Vaisala’s humidity and temperature measurement probes help the sawmill to minimize the drying time for timber goods. The UPM-Kymmene Korkeakoski sawmill in Finland produces WISA-Wood standard sawn timber and WISA-Plus special sawn timber, mainly for big industrial end users in construction and the furniture and joinery industry. UPM is a global forest products group with core businesses in printing papers, specialty papers, label materials and wood products. In its main product areas, UPM is a leading manufacturer in all key markets.
Mikko Huttunen works as an Electronics and Automation Engineer at the Korkeakoski sawmill. “I am responsible for all electronics and automation matters at the sawmill, as well as the related procurement. I also participate in different development projects,” he says.
After timber is brought to the sawmill, it is typically sawn up into planks. The planks are then dried to reach the desired humidity level in a special chamber. It is very important that the drying takes place evenly and under carefully controlled conditions, to ensure high quality of the end product. The drying process takes over a week, depending on the type of timber.
The Korkeakoski sawmill relies on the Vaisala HUMICAP® Humidity and Temperature Transmitter Series HMT330 to achieve optimal timber drying conditions at their facilities. Mikko Huttunen explains that “In summer 2007, Vaisala helped us to further develop our humidity and temperature measurement systems,” and points out that Vaisala also supplies the sawmill with services and spare parts.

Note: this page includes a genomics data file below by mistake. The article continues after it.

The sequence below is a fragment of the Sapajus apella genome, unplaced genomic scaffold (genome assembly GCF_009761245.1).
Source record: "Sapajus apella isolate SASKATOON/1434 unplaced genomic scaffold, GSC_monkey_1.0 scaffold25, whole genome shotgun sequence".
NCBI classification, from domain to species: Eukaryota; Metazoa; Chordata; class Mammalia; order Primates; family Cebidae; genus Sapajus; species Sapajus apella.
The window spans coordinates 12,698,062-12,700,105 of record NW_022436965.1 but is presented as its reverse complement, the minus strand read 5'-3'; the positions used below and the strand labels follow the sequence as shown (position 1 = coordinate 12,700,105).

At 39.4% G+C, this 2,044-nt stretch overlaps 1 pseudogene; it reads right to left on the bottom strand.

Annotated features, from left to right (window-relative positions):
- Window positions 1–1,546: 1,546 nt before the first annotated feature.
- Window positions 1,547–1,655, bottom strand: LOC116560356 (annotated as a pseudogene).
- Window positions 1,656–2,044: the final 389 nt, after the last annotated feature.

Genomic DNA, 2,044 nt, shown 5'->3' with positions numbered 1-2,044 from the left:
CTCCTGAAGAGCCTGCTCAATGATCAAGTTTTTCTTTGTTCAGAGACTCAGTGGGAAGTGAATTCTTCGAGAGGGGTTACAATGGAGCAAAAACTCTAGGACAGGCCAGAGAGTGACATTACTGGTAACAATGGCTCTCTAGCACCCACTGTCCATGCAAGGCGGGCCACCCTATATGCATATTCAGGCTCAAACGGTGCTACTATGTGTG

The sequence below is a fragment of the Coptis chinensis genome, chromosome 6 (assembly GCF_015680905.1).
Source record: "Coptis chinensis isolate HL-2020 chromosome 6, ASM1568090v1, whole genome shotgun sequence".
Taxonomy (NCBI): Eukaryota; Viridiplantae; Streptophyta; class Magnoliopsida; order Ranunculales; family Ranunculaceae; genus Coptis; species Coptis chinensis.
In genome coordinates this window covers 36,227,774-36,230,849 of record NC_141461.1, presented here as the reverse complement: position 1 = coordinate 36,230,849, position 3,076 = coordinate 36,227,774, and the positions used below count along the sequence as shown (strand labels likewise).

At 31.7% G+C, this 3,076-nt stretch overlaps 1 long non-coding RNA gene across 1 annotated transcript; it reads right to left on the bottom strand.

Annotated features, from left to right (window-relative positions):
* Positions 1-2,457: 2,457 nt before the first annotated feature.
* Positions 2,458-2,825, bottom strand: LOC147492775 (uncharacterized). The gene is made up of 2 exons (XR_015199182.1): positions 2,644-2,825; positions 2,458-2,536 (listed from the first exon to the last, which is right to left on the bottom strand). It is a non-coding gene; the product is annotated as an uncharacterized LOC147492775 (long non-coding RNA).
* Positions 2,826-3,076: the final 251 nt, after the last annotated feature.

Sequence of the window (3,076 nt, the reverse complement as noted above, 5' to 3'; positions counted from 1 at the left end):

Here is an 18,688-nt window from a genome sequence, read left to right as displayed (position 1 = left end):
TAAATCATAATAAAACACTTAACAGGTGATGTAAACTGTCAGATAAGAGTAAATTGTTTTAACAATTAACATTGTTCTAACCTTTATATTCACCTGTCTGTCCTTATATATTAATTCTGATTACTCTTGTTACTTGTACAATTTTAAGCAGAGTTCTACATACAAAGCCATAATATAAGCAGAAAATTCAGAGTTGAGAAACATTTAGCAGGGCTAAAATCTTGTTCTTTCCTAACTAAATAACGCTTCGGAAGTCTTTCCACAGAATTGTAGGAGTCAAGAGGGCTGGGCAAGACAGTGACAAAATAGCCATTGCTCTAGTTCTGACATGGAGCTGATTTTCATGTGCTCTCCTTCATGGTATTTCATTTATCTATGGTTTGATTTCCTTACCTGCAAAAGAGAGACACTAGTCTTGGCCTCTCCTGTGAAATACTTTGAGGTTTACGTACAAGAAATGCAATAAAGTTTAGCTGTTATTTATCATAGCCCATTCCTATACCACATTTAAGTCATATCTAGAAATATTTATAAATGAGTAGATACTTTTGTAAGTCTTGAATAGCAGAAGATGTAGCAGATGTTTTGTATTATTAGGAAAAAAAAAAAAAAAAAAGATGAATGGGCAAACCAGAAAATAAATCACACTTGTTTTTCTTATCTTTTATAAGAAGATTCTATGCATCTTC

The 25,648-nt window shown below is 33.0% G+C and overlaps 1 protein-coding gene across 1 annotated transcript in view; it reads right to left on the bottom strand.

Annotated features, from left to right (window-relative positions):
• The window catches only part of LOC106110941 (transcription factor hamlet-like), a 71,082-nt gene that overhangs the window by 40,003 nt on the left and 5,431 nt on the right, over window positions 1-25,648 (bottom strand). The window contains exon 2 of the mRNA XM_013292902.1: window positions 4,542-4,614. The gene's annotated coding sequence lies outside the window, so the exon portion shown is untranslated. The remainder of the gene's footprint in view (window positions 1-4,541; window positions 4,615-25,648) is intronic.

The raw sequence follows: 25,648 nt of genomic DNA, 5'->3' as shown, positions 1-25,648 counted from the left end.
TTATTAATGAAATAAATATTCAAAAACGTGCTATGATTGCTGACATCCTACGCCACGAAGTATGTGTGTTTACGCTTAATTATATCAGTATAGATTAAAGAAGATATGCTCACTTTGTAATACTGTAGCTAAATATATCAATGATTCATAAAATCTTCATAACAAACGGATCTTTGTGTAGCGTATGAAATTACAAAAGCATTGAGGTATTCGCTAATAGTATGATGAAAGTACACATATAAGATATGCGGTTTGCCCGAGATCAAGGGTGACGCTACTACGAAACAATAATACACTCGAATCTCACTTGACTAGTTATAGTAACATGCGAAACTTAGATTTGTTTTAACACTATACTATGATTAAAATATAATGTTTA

In order to run efficiently, the Korkeakoski sawmill seeks to minimize the drying time for timber goods. Therefore the drying temperatures must be very high, which creates very specific requirements for the humidity conditions in the chambers. “The correct temperature-humidity ratio is essential to ensure the timber doesn’t twist or crack,” explains Huttunen.
The humidity and temperature transmitters’ measurement probes were installed inside the drying chambers, whereas the electronics and housing are outside the chambers. The information transmitted by the probes is sent to process control, which in turn controls the ventilation and temperature. “We developed the ideal installation method together with Vaisala,” notes Huttunen.
The article was first published in Vaisala News 179/2009